Canada says drug spending keeps rising due to increasingly expensive specialty meds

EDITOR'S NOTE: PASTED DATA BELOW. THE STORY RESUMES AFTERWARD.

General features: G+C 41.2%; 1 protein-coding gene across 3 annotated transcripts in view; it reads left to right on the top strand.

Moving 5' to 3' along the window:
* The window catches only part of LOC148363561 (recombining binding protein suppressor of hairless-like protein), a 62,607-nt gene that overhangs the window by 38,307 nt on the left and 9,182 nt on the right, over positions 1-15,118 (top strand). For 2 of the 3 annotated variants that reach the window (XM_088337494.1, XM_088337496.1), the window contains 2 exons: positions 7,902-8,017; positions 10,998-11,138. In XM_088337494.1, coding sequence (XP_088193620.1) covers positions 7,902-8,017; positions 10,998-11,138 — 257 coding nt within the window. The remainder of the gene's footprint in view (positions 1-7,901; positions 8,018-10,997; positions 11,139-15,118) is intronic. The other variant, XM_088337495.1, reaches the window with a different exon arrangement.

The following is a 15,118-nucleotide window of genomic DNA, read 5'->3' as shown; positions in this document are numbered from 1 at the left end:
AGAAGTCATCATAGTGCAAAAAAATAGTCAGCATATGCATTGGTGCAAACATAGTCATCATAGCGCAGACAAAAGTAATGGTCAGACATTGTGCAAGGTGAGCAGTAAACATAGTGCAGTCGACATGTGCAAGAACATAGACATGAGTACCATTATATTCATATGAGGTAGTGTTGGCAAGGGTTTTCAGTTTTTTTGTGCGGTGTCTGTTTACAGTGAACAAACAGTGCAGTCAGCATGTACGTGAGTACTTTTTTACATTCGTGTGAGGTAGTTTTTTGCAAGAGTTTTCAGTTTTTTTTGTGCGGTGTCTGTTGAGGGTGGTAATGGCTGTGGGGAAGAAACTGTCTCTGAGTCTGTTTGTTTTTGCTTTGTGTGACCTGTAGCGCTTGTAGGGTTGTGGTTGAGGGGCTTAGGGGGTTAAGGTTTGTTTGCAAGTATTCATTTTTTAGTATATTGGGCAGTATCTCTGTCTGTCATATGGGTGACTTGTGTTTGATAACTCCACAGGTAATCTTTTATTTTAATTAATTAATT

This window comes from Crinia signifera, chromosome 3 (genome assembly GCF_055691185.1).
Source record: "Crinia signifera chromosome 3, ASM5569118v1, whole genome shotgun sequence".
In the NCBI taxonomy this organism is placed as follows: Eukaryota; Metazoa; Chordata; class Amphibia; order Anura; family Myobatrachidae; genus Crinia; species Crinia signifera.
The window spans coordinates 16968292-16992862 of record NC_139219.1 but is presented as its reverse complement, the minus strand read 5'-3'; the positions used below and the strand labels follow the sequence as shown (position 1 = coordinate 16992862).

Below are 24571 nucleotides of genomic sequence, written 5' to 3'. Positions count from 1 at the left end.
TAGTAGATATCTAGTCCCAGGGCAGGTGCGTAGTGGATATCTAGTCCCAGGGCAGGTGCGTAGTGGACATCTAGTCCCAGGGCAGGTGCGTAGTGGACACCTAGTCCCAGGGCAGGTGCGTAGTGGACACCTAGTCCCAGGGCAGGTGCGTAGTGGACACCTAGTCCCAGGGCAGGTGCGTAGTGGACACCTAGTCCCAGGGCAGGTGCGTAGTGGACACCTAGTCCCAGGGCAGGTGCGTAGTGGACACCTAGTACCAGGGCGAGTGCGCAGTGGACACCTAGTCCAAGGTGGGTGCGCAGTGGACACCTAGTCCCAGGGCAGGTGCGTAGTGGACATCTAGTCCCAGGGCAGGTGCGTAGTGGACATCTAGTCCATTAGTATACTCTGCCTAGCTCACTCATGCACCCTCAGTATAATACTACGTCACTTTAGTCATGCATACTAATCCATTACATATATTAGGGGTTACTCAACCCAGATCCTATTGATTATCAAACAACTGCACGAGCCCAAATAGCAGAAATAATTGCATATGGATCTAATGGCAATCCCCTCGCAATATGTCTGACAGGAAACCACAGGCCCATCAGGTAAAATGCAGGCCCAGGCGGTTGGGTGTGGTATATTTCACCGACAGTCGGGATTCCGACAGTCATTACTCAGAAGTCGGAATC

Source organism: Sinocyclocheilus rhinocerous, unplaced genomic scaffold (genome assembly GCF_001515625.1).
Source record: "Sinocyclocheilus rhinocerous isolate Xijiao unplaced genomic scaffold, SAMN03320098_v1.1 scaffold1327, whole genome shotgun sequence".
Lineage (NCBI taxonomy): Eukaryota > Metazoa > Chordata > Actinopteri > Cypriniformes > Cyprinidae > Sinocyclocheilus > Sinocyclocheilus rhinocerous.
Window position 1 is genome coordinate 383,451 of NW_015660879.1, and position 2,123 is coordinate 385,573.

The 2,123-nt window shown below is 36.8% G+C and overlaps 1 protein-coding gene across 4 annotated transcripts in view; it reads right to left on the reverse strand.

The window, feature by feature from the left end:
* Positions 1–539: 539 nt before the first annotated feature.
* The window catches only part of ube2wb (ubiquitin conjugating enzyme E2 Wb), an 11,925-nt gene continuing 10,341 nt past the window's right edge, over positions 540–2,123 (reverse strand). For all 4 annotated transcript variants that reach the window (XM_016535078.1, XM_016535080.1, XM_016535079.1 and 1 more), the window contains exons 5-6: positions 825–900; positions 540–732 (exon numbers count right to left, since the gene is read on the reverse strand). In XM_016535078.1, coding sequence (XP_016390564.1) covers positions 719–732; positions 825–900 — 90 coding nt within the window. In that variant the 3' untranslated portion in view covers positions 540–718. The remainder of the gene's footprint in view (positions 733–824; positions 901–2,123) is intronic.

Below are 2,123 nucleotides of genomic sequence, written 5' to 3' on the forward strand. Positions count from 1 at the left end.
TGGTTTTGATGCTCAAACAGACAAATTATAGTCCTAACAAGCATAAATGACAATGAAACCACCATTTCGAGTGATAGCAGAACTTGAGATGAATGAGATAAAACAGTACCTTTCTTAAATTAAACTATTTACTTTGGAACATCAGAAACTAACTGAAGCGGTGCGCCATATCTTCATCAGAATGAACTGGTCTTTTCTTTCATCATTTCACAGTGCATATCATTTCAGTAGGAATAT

first_img What’s included? Daily reporting and analysis The most comprehensive industry coverage from a powerhouse team of reporters Subscriber-only newsletters Daily newsletters to brief you on the most important industry news of the day STAT+ Conversations Weekly opportunities to engage with our reporters and leading industry experts in live video conversations Exclusive industry events Premium access to subscriber-only networking events around the country The best reporters in the industry The most trusted and well-connected newsroom in the health care industry And much more Exclusive interviews with industry leaders, profiles, and premium tools, like our CRISPR Trackr. Log In | Learn More Adobe Unlock this article — plus daily coverage and analysis of the pharma industry — by subscribing to STAT+. First 30 days free. GET STARTED GET STARTED Tags drug pricingSTAT+ What is it? Pharmalot Columnist, Senior Writer Ed covers the pharmaceutical industry. Pharmalot center_img Canada says drug spending keeps rising due to increasingly expensive specialty meds By Ed Silverman March 26, 2021 Reprints STAT+ is STAT’s premium subscription service for in-depth biotech, pharma, policy, and life science coverage and analysis. Our award-winning team covers news on Wall Street, policy developments in Washington, early science breakthroughs and clinical trial results, and health care disruption in Silicon Valley and beyond. Ed Silverman About the Author Reprints [email protected] As Canadians brace for new rules to address prescription drug spending, a government report found sales of patented medicines rose a “modest” 3.5% in 2019 and that prices were stable, but a growing number of increasingly expensive, specialized treatments are driving overall costs higher.Such medicines — such as biologics and cancer therapies — now account for approximately half of all sales of patented medicines in the country, a “dramatic” increase from 10% less than a decade ago, the report found. In 2009, only one of the top 10 selling patented medicines cost more than $1,000 a year. By 2019, seven of the top 10 had annual treatment costs exceeding $10,000 annually. @Pharmalot last_img

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